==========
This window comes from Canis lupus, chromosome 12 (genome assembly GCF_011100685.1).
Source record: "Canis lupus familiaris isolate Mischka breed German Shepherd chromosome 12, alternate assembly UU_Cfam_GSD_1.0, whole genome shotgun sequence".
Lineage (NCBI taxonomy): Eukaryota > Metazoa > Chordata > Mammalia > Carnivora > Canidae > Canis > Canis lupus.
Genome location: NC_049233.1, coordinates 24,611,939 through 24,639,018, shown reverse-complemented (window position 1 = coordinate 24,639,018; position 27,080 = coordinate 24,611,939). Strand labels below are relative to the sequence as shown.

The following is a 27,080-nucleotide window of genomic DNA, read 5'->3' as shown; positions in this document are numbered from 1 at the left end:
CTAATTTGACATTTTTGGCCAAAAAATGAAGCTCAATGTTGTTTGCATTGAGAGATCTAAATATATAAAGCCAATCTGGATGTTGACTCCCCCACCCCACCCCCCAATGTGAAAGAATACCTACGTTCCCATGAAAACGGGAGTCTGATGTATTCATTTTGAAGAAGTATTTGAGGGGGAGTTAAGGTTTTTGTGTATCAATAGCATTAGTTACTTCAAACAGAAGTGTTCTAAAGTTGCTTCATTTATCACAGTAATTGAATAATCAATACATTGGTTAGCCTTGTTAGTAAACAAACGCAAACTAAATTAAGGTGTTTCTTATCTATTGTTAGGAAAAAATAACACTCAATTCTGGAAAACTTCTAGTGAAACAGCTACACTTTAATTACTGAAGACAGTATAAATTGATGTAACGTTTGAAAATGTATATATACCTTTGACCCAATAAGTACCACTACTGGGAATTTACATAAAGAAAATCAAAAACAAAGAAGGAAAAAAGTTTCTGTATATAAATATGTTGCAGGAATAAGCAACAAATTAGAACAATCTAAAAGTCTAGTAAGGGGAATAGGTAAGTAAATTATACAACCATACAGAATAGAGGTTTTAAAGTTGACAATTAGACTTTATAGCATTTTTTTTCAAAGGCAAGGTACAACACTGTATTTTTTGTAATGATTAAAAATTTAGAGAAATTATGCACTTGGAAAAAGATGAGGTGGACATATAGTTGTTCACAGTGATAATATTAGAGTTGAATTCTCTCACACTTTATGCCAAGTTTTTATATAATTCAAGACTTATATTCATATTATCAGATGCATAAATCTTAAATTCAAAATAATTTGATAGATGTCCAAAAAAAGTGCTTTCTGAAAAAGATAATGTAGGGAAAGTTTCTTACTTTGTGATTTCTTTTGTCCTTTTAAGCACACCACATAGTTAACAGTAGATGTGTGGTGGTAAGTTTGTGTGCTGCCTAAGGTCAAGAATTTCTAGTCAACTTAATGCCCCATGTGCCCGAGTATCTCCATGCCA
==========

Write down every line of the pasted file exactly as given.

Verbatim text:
This window comes from Canis lupus, chromosome 12 (genome assembly GCF_011100685.1).
Source record: "Canis lupus familiaris isolate Mischka breed German Shepherd chromosome 12, alternate assembly UU_Cfam_GSD_1.0, whole genome shotgun sequence".
Lineage (NCBI taxonomy): Eukaryota > Metazoa > Chordata > Mammalia > Carnivora > Canidae > Canis > Canis lupus.
Genome location: NC_049233.1, coordinates 24,611,939 through 24,639,018, shown reverse-complemented (window position 1 = coordinate 24,639,018; position 27,080 = coordinate 24,611,939). Strand labels below are relative to the sequence as shown.

The following is a 27,080-nucleotide window of genomic DNA, read 5'->3' as shown; positions in this document are numbered from 1 at the left end:
CTAATTTGACATTTTTGGCCAAAAAATGAAGCTCAATGTTGTTTGCATTGAGAGATCTAAATATATAAAGCCAATCTGGATGTTGACTCCCCCACCCCACCCCCCAATGTGAAAGAATACCTACGTTCCCATGAAAACGGGAGTCTGATGTATTCATTTTGAAGAAGTATTTGAGGGGGAGTTAAGGTTTTTGTGTATCAATAGCATTAGTTACTTCAAACAGAAGTGTTCTAAAGTTGCTTCATTTATCACAGTAATTGAATAATCAATACATTGGTTAGCCTTGTTAGTAAACAAACGCAAACTAAATTAAGGTGTTTCTTATCTATTGTTAGGAAAAAATAACACTCAATTCTGGAAAACTTCTAGTGAAACAGCTACACTTTAATTACTGAAGACAGTATAAATTGATGTAACGTTTGAAAATGTATATATACCTTTGACCCAATAAGTACCACTACTGGGAATTTACATAAAGAAAATCAAAAACAAAGAAGGAAAAAAGTTTCTGTATATAAATATGTTGCAGGAATAAGCAACAAATTAGAACAATCTAAAAGTCTAGTAAGGGGAATAGGTAAGTAAATTATACAACCATACAGAATAGAGGTTTTAAAGTTGACAATTAGACTTTATAGCATTTTTTTTCAAAGGCAAGGTACAACACTGTATTTTTTGTAATGATTAAAAATTTAGAGAAATTATGCACTTGGAAAAAGATGAGGTGGACATATAGTTGTTCACAGTGATAATATTAGAGTTGAATTCTCTCACACTTTATGCCAAGTTTTTATATAATTCAAGACTTATATTCATATTATCAGATGCATAAATCTTAAATTCAAAATAATTTGATAGATGTCCAAAAAAAGTGCTTTCTGAAAAAGATAATGTAGGGAAAGTTTCTTACTTTGTGATTTCTTTTGTCCTTTTAAGCACACCACATAGTTAACAGTAGATGTGTGGTGGTAAGTTTGTGTGCTGCCTAAGGTCAAGAATTTCTAGTCAACTTAATGCCCCATGTGCCCGAGTATCTCCATGCCA